March in Central Asia: refusing to be silenced – a new wave of protest In Kazakhstan4 min read

 In Central Asia, Civil Society, Editorial
On February 28, violent clashes broke out between demonstrators and police during protests for democratic reforms in cities across Kazakhstan. The Tokayev administration has tried to give in to the demands of these groups, but their efforts have done little to quiet dissent. As tensions continue to rise, many are beginning to question if Kazakhstan is going to follow Kyrgyzstan or Belarus. 

One of the most notable figures among the protestors was Maks Bokayev. Bokayev is a political activist who was released from prison less than a month earlier. Authorities have placed several restrictions on him to prevent him from engaging in political activism, but, as recent events have shown, he has no intention of stopping. He was joined by another group that the government has banned as an extremist party, Democratic Choice of Kazakhstan, which similarly refuses to give in to government pressure.

Large-scale protests, like the one seen at the end of February, are a rather new phenomenon in Kazakhstan and that is not without reason. Kazakhstan is currently ranked at 62 on the WJP Rule of Law Index and has a long history of banning dissenting parties and giving out harsh punishments for small acts of protest. As at most protests of this size in the country, the police detained dozens of people at the rallies. The only protests that were permitted took place in Oral; they drew several hundred people and resulted in no detentions, although there was a visible police presence. Each protest had a slightly different focus, but the general theme of these protests was democratic reform and fair elections. 

Bokayev has been one of the most vocal among those calling for democratic reforms; however, this has not always been the central focus of his activism. He has also rallied around several issues including corruption, pollution, and most notably land reform.

In 2016, Bokayev and fellow activist Talgat Ayan led peaceful demonstrations against a government scheme to sell farmland to foreign investors. For his activism, he received a five-year sentence on extremism charges. The arrests caught international attention and researchers at Human Rights Watch called it, “an outrageous miscarriage of justice”. Unfortunately, no appeals were accepted for Bokayev’s release and he was forced to serve the entirety of his sentence, even after he had severe restrictions placed on his activities, including being prohibited from joining public associations, including political parties.

What is interesting about the circumstances surrounding Bokayev recent release is the passage of a new law just a few weeks after. On February 25, Tokayev signed legislation that extended the law banning “the buying and renting of Kazakhstan’s farmlands by or to foreign persons and companies.” While it might just be mere coincidence that these two events happened in the same month, Tokayev’s comments surrounding the issues suggest otherwise. He claims that he passed the bill “to stop rumors” and supported it with several appeals to nationalist sentiment. The rumors he referred to are most likely the demands from figures like Bokayev. This concession made to protestors by Tokayev might suggest more willingness on the part of the government to listen to their demands; however other recent decisions have made it clear that this was an anomaly.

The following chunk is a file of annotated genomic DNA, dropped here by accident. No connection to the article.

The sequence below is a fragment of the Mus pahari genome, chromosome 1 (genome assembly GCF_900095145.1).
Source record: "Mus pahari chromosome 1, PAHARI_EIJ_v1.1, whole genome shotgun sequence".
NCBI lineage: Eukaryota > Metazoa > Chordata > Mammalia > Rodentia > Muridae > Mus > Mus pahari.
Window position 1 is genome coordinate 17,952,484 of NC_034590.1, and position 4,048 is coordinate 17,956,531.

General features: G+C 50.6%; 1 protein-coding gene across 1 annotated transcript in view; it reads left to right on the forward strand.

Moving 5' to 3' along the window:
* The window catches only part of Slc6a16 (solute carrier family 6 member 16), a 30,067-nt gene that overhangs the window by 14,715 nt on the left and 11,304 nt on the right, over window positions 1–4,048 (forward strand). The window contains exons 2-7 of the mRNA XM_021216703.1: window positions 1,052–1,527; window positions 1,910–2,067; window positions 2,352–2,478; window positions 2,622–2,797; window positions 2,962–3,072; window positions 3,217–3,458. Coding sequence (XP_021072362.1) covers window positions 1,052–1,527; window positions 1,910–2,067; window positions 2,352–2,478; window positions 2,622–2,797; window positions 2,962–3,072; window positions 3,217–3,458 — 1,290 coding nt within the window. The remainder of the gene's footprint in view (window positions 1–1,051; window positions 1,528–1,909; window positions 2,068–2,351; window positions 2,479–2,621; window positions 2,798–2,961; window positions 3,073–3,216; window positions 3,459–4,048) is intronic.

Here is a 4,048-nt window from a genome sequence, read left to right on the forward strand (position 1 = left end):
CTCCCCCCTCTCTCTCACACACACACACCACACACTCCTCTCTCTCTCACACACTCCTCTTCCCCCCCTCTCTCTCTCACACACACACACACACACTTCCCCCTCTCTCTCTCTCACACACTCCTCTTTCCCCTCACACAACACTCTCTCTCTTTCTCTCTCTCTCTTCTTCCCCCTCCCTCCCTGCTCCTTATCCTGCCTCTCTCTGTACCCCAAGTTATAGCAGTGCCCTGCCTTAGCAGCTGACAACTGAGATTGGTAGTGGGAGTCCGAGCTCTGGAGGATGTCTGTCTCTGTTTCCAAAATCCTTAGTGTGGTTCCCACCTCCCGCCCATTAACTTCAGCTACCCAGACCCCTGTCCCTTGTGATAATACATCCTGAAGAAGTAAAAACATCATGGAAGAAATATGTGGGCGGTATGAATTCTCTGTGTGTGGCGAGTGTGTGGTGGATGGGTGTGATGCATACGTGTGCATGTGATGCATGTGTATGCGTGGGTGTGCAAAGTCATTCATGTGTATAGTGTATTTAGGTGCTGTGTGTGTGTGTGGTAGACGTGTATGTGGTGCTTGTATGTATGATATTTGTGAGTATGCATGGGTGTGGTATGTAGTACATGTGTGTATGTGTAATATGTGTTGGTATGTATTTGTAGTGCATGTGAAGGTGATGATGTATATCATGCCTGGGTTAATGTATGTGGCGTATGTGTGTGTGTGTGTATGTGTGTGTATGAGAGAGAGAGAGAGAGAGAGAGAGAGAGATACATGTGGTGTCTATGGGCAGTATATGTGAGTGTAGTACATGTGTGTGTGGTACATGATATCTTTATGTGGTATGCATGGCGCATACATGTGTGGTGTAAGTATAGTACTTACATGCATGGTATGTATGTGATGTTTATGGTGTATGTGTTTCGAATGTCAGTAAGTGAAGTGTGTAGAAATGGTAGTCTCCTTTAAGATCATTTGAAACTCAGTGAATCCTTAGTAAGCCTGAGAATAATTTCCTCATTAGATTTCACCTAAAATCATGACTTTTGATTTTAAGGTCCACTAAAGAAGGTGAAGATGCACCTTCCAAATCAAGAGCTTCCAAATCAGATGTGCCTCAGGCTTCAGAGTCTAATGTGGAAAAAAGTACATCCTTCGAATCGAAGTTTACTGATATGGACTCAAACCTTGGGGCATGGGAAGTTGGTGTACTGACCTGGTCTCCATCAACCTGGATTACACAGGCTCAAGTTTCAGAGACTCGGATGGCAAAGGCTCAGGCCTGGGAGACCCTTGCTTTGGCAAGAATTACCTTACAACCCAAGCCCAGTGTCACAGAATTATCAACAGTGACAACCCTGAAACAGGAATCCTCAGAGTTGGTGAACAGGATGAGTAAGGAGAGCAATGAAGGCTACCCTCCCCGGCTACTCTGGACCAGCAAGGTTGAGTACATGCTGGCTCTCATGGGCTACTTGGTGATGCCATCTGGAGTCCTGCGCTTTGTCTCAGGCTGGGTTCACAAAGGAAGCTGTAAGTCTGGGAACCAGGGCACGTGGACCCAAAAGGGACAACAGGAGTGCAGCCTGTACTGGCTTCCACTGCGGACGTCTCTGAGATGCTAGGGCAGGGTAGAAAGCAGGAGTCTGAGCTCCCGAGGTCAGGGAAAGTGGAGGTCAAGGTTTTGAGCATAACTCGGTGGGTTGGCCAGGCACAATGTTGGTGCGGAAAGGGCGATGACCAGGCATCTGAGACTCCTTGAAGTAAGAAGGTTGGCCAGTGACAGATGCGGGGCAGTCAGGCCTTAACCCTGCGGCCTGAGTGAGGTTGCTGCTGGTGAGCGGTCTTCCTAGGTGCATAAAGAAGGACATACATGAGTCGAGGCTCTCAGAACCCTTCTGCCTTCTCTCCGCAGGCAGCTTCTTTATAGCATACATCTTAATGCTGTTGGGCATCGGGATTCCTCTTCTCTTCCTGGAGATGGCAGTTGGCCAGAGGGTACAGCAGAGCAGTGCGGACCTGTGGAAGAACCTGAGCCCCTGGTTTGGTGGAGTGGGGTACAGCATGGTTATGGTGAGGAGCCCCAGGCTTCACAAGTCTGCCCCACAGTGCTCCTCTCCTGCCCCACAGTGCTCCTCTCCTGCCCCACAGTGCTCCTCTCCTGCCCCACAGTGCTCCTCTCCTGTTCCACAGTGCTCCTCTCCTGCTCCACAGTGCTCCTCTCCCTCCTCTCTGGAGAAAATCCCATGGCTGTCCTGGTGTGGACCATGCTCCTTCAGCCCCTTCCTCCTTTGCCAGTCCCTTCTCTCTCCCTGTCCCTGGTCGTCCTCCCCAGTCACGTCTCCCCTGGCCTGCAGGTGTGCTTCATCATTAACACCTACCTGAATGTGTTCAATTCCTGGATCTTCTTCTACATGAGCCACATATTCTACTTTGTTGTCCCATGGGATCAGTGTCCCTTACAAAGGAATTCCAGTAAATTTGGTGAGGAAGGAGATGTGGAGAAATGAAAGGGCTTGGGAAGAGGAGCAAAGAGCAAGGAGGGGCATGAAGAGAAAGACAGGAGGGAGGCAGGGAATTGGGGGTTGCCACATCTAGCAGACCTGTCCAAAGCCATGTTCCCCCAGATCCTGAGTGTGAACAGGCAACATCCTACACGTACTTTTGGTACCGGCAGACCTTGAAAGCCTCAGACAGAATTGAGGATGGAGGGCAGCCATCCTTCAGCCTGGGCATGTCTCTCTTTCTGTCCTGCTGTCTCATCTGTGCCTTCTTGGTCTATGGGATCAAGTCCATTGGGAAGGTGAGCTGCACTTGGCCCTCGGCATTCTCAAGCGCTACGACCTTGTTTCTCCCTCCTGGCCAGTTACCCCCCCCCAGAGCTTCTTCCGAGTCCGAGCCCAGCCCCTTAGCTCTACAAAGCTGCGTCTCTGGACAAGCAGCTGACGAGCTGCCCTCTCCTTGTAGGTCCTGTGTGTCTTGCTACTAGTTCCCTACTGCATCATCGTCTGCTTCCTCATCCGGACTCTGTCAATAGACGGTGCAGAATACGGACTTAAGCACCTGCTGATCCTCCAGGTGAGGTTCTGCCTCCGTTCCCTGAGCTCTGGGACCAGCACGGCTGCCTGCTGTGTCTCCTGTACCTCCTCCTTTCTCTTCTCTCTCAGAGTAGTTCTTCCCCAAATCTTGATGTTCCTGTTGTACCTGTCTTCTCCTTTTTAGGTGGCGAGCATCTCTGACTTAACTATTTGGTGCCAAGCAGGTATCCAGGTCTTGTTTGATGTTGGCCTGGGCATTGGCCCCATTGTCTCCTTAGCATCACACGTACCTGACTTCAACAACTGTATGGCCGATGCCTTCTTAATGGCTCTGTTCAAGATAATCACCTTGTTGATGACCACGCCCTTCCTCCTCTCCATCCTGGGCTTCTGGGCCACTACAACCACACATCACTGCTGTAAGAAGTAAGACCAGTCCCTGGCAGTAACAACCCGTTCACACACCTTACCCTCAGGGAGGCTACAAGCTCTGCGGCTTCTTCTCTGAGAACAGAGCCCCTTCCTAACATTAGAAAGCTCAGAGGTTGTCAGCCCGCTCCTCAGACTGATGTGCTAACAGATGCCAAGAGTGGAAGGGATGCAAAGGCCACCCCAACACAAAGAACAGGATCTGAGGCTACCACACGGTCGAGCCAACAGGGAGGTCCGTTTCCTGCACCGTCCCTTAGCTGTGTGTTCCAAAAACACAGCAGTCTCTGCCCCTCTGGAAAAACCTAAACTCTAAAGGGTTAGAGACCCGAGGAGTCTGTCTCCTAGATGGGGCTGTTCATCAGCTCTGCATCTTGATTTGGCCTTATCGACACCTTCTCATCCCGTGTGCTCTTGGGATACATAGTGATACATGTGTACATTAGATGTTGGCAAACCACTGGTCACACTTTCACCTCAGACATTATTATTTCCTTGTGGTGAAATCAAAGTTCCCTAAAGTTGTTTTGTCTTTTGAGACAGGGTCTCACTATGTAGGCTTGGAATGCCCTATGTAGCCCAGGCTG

The government’s tightening suppression of dissent has been especially visible in its recent legal action against members of the Democratic Choice of Kazakhstan. The party was first formed in the early 2000s by former Minister of Energy, Industry and Trade, Mukhtar Ablyazov, and was eventually banned in 2018 as an extremist organization. Despite the ban, the organization continues to hold protests, most notably the 2019 protests following the election of the current president, Kassym-Jomart Tokayev. Recently two members of the party, Kenzhebek Abishev and Almat Zhumaghulov, had their prison sentences lengthened despite good behavior and request for parole. These decisions seem to foreshadow how authorities will most likely respond to the growing civil unrest in the cities, aggressively and with little regard towards human rights conventions. 

Despite the police crackdown and detentions of party affiliates, it does not appear that these protestors have any intention of giving up the fight for democratic reform. Bokayev has even stated his intention to hold protests every Sunday in March, and other organizers are currently planning a women’s march for International Women’s Day. The majority of these future protests will undoubtedly be met with the same amount of force seen in February, but as opposition groups continue to ban together in their efforts, it might be increasingly difficult for authorities to squash these demonstrations. It is hard to say what the long-term effect of these protests will be, but it seems safe to say that March in Kazakhstan will be significant. 

Featured image: Protests in Kazakhstan / Amanda Sonesson
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